spyCalls takes an inout argument of a function to spy, injects a function that records its arguments to ArgRecords<I> and then calls original stub implementation.

Implementation of a missing ArgRecords is really straight-forward as this is just a custom collection to keep track of all records. It needs to be represented as a reference type collection and backing up by the simplest Array is often enough (as long as you don’t expect any multithread read/write operations).

ArgRecords resembles a Collection but here it specifies custom subscript return type. Instead of T, I suggest returning optional T? just to not crash tests if the expected spy index is out of range. In practice, subscript result lands in XCTAssertEqual which automatically aligns optionality types and gracefully could handle out-of-range access:

Technically, subscript could return non-optional T and conform to Collection but any out-of-range access crashes the test suit —it is up to you what type to select.

Further improvements

Improvement 1 — support for throwing functions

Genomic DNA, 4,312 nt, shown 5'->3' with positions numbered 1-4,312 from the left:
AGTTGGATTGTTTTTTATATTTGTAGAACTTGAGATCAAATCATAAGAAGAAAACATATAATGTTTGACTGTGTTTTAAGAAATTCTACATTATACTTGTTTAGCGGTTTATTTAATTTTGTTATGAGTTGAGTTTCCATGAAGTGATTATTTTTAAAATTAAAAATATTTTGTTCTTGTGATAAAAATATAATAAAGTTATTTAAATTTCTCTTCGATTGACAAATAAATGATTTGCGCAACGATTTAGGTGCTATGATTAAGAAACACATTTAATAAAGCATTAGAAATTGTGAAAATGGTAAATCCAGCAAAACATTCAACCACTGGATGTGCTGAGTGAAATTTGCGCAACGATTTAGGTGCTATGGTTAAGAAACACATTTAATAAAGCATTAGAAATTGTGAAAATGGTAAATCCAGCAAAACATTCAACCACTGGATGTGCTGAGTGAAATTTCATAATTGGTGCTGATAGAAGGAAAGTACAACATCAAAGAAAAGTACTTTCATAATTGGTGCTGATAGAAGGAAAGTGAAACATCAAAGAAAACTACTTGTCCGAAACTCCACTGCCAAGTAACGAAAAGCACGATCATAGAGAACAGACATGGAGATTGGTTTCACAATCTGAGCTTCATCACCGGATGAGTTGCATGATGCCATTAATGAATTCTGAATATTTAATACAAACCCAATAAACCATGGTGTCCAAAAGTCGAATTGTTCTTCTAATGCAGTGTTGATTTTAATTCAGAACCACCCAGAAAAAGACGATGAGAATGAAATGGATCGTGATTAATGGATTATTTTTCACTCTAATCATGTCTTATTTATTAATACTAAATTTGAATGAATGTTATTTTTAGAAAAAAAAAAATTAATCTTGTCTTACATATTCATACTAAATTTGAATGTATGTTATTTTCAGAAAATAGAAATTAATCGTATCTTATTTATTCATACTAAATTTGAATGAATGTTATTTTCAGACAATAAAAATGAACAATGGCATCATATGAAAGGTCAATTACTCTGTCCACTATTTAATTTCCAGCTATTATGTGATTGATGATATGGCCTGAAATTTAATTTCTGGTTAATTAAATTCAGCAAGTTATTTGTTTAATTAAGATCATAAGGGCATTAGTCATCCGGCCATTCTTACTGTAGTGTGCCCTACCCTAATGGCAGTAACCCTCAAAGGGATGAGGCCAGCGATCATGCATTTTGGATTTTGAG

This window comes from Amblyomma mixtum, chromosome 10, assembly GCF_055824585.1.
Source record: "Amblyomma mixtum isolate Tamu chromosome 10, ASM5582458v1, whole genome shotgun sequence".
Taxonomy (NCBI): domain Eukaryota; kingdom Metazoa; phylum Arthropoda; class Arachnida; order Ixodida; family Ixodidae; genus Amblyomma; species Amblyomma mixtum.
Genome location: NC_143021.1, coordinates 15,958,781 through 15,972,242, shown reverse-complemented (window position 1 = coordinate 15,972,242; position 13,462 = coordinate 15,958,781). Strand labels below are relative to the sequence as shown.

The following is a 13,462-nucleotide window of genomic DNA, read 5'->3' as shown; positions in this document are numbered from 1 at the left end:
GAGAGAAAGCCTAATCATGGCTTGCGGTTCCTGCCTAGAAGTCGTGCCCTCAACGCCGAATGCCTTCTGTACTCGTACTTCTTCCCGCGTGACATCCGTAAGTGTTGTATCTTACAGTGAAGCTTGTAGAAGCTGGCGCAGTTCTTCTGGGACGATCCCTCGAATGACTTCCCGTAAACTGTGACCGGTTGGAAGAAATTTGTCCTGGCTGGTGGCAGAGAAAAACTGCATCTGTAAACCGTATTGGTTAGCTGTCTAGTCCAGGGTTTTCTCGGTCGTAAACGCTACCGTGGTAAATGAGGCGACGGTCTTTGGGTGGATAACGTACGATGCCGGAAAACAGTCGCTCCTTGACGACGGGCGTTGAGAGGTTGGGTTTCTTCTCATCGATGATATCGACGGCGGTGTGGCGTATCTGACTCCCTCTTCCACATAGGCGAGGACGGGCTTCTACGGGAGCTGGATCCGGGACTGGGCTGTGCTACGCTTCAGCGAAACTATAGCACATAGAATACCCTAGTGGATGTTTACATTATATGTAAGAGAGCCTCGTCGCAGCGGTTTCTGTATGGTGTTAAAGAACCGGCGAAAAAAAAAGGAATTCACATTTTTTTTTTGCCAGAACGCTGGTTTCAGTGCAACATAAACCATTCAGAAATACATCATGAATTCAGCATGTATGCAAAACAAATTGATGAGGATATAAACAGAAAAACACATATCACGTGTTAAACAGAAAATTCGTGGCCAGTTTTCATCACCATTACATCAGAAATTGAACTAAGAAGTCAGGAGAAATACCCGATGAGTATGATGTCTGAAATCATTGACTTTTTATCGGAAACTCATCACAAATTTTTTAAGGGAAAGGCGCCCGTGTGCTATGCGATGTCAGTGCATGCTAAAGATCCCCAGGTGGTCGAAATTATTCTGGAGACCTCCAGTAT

Improvement 2 — generics functions

However, if a single generic type for a stub is unacceptable, you should prepare a set of expecting specializations and choose one that matches. Please refer to StubKit’s documentation for detailed example.

Improvement 3— Convenient ArgRecords comparison

With straightforward conformance to Swift’s ExpressibleByArrayLiteral protocol, ArgRecords can be initialized directly from an array literal (like [1,2])

Furthermore, if we spy a function that takes a single Equatable argument, entireArgRecords can easily conform to Equatable:

By wrapping these two improvements, the Swift compiler automatically aligns appropriate types and makes such idiomatic assertion possible:

Summary

I believe that the presented in this article approach eliminates some degree of dummy code that has to be written, although some minimal work to prepare a mock/stub is still required. The greatest benefit is concise and self-explanatory test case without a flood of intermediate variables placed around stubs and test case scope.

Image for post
Image for post

Flawless iOS

🍏 Community around iOS development, mobile design, and…

Medium is an open platform where 170 million readers come to find insightful and dynamic thinking. Here, expert and undiscovered voices alike dive into the heart of any topic and bring new ideas to the surface. Learn more

Follow the writers, publications, and topics that matter to you, and you’ll see them on your homepage and in your inbox. Explore

If you have a story to tell, knowledge to share, or a perspective to offer — welcome home. It’s easy and free to post your thinking on any topic. Write on Medium

Get the Medium app

A button that says 'Download on the App Store', and if clicked it will lead you to the iOS App store
A button that says 'Get it on, Google Play', and if clicked it will lead you to the Google Play store